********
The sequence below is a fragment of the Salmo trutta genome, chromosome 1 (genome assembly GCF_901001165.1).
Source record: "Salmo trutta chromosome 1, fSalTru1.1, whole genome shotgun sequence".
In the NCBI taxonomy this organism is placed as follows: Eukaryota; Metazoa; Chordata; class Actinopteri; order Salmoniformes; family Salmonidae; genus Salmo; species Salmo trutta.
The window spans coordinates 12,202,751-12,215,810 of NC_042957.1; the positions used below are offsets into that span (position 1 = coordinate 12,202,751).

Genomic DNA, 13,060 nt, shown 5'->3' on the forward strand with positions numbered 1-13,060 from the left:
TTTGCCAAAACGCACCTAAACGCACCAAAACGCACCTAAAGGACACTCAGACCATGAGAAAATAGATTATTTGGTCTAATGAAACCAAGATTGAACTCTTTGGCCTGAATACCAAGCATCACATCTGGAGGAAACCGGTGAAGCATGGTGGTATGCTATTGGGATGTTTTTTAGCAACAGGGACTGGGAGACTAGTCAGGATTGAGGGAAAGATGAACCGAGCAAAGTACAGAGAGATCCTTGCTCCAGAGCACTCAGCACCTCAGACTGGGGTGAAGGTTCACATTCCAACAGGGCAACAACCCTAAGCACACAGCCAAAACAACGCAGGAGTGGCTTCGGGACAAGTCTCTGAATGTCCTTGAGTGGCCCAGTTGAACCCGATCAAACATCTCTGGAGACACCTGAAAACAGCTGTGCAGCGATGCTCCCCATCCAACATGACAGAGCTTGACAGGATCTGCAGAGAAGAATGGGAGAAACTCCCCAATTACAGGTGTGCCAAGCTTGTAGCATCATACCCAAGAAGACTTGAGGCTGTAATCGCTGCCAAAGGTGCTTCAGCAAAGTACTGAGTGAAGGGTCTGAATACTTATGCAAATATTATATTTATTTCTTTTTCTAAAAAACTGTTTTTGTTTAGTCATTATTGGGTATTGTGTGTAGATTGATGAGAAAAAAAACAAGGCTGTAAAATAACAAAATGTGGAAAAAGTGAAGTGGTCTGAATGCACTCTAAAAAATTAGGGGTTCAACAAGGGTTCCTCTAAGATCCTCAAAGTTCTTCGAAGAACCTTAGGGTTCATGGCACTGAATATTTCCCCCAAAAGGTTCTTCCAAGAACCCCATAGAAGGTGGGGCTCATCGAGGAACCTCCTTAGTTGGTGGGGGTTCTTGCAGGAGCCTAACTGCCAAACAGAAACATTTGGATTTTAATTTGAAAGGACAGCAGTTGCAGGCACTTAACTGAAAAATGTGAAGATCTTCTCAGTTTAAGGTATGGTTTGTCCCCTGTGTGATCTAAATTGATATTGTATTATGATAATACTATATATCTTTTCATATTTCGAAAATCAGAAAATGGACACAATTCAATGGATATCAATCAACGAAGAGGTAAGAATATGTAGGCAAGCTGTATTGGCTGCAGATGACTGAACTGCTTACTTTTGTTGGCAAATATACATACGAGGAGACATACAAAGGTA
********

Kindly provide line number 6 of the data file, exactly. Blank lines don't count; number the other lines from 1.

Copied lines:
TTTGCCAAAACGCACCTAAACGCACCAAAACGCACCTAAAGGACACTCAGACCATGAGAAAATAGATTATTTGGTCTAATGAAACCAAGATTGAACTCTTTGGCCTGAATACCAAGCATCACATCTGGAGGAAACCGGTGAAGCATGGTGGTATGCTATTGGGATGTTTTTTAGCAACAGGGACTGGGAGACTAGTCAGGATTGAGGGAAAGATGAACCGAGCAAAGTACAGAGAGATCCTTGCTCCAGAGCACTCAGCACCTCAGACTGGGGTGAAGGTTCACATTCCAACAGGGCAACAACCCTAAGCACACAGCCAAAACAACGCAGGAGTGGCTTCGGGACAAGTCTCTGAATGTCCTTGAGTGGCCCAGTTGAACCCGATCAAACATCTCTGGAGACACCTGAAAACAGCTGTGCAGCGATGCTCCCCATCCAACATGACAGAGCTTGACAGGATCTGCAGAGAAGAATGGGAGAAACTCCCCAATTACAGGTGTGCCAAGCTTGTAGCATCATACCCAAGAAGACTTGAGGCTGTAATCGCTGCCAAAGGTGCTTCAGCAAAGTACTGAGTGAAGGGTCTGAATACTTATGCAAATATTATATTTATTTCTTTTTCTAAAAAACTGTTTTTGTTTAGTCATTATTGGGTATTGTGTGTAGATTGATGAGAAAAAAAACAAGGCTGTAAAATAACAAAATGTGGAAAAAGTGAAGTGGTCTGAATGCACTCTAAAAAATTAGGGGTTCAACAAGGGTTCCTCTAAGATCCTCAAAGTTCTTCGAAGAACCTTAGGGTTCATGGCACTGAATATTTCCCCCAAAAGGTTCTTCCAAGAACCCCATAGAAGGTGGGGCTCATCGAGGAACCTCCTTAGTTGGTGGGGGTTCTTGCAGGAGCCTAACTGCCAAACAGAAACATTTGGATTTTAATTTGAAAGGACAGCAGTTGCAGGCACTTAACTGAAAAATGTGAAGATCTTCTCAGTTTAAGGTATGGTTTGTCCCCTGTGTGATCTAAATTGATATTGTATTATGATAATACTATATATCTTTTCATATTTCGAAAATCAGAAAATGGACACAATTCAATGGATATCAATCAACGAAGAGGTAAGAATATGTAGGCAAGCTGTATTGGCTGCAGATGACTGAACTGCTTACTTTTGTTGGCAAATATACATACGAGGAGACATACAAAGGTA